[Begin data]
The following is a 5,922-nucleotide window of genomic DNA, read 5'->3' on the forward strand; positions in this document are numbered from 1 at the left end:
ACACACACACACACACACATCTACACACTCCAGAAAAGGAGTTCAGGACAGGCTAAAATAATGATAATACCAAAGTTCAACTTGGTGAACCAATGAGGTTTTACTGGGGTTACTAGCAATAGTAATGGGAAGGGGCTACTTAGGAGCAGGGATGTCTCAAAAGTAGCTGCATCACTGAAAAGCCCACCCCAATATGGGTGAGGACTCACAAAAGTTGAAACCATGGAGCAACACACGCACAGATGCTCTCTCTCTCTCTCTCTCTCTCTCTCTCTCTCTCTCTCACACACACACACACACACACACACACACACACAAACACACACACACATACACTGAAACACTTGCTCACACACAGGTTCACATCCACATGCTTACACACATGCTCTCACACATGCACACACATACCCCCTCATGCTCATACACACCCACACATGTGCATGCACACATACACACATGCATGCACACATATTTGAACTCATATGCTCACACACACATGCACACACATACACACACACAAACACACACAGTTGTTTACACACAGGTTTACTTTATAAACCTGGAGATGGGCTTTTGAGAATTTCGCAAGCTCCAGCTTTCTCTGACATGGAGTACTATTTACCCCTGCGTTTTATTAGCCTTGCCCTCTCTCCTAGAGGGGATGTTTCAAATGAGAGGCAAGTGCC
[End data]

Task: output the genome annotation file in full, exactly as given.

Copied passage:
The following is a 5,922-nucleotide window of genomic DNA, read 5'->3' on the forward strand; positions in this document are numbered from 1 at the left end:
ACACACACACACACACACATCTACACACTCCAGAAAAGGAGTTCAGGACAGGCTAAAATAATGATAATACCAAAGTTCAACTTGGTGAACCAATGAGGTTTTACTGGGGTTACTAGCAATAGTAATGGGAAGGGGCTACTTAGGAGCAGGGATGTCTCAAAAGTAGCTGCATCACTGAAAAGCCCACCCCAATATGGGTGAGGACTCACAAAAGTTGAAACCATGGAGCAACACACGCACAGATGCTCTCTCTCTCTCTCTCTCTCTCTCTCTCTCTCTCTCTCACACACACACACACACACACACACACACACACAAACACACACACACATACACTGAAACACTTGCTCACACACAGGTTCACATCCACATGCTTACACACATGCTCTCACACATGCACACACATACCCCCTCATGCTCATACACACCCACACATGTGCATGCACACATACACACATGCATGCACACATATTTGAACTCATATGCTCACACACACATGCACACACATACACACACACAAACACACACAGTTGTTTACACACAGGTTTACTTTATAAACCTGGAGATGGGCTTTTGAGAATTTCGCAAGCTCCAGCTTTCTCTGACATGGAGTACTATTTACCCCTGCGTTTTATTAGCCTTGCCCTCTCTCCTAGAGGGGATGTTTCAAATGAGAGGCAAGTGCC